July 28th, 2023
On June 25, 2023, four volunteers started their journey to Mars. Well, not exactly.
Crew Health and Performance Exploration Analog, or CHAPEA, is a series of analog missions that simulate year-long stays on Mars in a fully 3D printed habitat called Mars Dune Alpha, situated at NASA’s Johnson Space Center in Houston.
The design of the 1,700 square-foot habitat was carefully planned to provide areas for living and working for four crewmembers. It contains individual private quarters, a kitchen, a gym, a recreation area, a workspace, a greenhouse for crop growth activities, an area to run experiments and two bathrooms.
All of these functional spaces needed to be contained in an area about the size of a single-family home.
ICON, a company at the forefront of developing advanced construction technologies utilizing 3D printing robotics, software and cutting-edge materials, was responsible for the construction of Mars Dune Alpha.
In the construction process, ICON used a material similar to what might be utilized on an actual 3D printed Mars habitat — a regolith-based mixture.
Additive manufacturing, specifically 3D printing, showcases the promising technique of utilizing Martian resources on-site known as in-situ resource utilization. This approach eliminates the necessity of launching large quantities of building materials across multiple flights, which is prohibitively expensive.
In order to maximize the resemblance to an actual Martian habitat environment, NASA incorporated various environmental stressors into the analog mission. These include resource limitations, isolation, equipment failure and demanding workloads.
The significance of maintaining a busy, productive and purposeful crew for the duration of one year cannot be underestimated.
During the analog mission, the crew will engage in a range of essential activities, including simulated spacewalks utilizing virtual reality, communications, crop growth, meal preparation and consumption, exercise routines, hygiene practices, maintenance tasks, personal time, scientific work and rest periods.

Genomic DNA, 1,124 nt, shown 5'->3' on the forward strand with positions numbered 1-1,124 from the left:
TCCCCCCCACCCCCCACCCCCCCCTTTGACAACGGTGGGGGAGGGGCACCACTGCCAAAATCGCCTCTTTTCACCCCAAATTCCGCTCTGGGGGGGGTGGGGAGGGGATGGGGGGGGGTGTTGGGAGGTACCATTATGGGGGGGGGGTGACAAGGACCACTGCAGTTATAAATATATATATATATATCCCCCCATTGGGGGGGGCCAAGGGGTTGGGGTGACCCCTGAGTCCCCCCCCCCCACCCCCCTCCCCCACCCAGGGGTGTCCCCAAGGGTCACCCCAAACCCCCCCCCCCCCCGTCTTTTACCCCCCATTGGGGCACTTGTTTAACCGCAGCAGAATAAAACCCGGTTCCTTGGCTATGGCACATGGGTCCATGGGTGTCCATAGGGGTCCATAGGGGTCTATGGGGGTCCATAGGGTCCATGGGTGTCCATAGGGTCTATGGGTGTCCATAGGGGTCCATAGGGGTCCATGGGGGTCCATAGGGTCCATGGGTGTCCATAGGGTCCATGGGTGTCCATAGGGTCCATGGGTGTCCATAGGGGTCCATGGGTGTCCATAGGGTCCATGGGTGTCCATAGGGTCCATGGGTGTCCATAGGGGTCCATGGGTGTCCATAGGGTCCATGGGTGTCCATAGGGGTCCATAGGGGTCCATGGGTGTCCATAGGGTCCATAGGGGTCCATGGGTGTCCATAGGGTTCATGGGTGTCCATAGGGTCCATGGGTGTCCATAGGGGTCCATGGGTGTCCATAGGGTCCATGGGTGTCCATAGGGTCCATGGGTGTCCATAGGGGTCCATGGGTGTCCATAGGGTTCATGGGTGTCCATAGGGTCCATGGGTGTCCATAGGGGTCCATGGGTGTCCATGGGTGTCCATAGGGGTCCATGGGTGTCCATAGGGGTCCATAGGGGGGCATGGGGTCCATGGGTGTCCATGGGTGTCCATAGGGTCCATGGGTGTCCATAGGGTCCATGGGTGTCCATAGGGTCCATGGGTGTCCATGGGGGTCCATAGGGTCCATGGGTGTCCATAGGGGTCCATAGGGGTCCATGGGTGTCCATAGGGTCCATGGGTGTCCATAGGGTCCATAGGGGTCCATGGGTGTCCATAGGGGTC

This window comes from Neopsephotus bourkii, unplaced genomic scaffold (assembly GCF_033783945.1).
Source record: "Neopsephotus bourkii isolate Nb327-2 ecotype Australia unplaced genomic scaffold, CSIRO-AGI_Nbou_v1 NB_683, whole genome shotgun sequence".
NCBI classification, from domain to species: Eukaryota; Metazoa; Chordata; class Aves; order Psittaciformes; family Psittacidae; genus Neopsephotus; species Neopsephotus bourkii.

Who are these four crewmembers willing to endure a year of isolation away from their families, all in the pursuit of scientific advancement?
Kelly Haston, the crew commander, brings her expertise as a research scientist specializing in constructing models of human disease. With impressive credentials in innovative stem cell-based projects, she has successfully derived various cell types for use in the fields of infertility, liver disease and neurodegeneration.
Ross Brockwell, the flight engineer, possesses a background in structural engineering and serves as a public works administrator. His professional endeavors revolve around infrastructure development, building design, operations and organizational leadership.
Nathan Jones, the medical officer, is a board-certified emergency medicine physician. His specialization lies in prehospital and austere medicine. He currently holds positions as an emergency medicine physician, emergency medical director and tactical medical physician at Springfield Memorial Hospital in Illinois.
Anca Selariu, the science officer, is a microbiologist serving in the U.S. Navy. Her extensive expertise encompasses areas such as viral vaccine discovery and manufacturing, prion transmission, gene therapy development and project management in the field of infectious disease research.
The goal of this mission is to evaluate human health and performance within the context of Mars-related resource limitations, isolation and confinement. By conducting this simulation, NASA aims to gather cognitive and physical performance data to provide scientists with deeper insights into the potential effects of long-duration missions to Mars on the health and performance of the crew.
NASA plans to select two more crews in 2025 and 2026 to live in Mars Dune Alpha for one-year missions.
These analog missions aim to gather crucial insights and data regarding NASA’s space food system, as well as the physical and behavioral health and performance outcomes relevant to future space missions.
The research conducted in CHAPEA is expected to inform NASA on vital topics such as risk and resource allocation, which will ensure optimized crew health and performance for future missions to Mars.
Video courtesy of NASA Johnson Space Center
A space journalist, researcher and engineer, Anastasia has participated in many experiments and projects helping human exploration of space. A PhD candidate in Space Resources at Colorado School of Mines, crew member of the international space projects “Mars-160” and “SIRIUS-19”, and the first female test subject in the experiment “Dry Immersion”, Anastasia is also co-author of the book “I wish you a good flight!”, which was written under the guidance of cosmonaut Yuriy Baturin.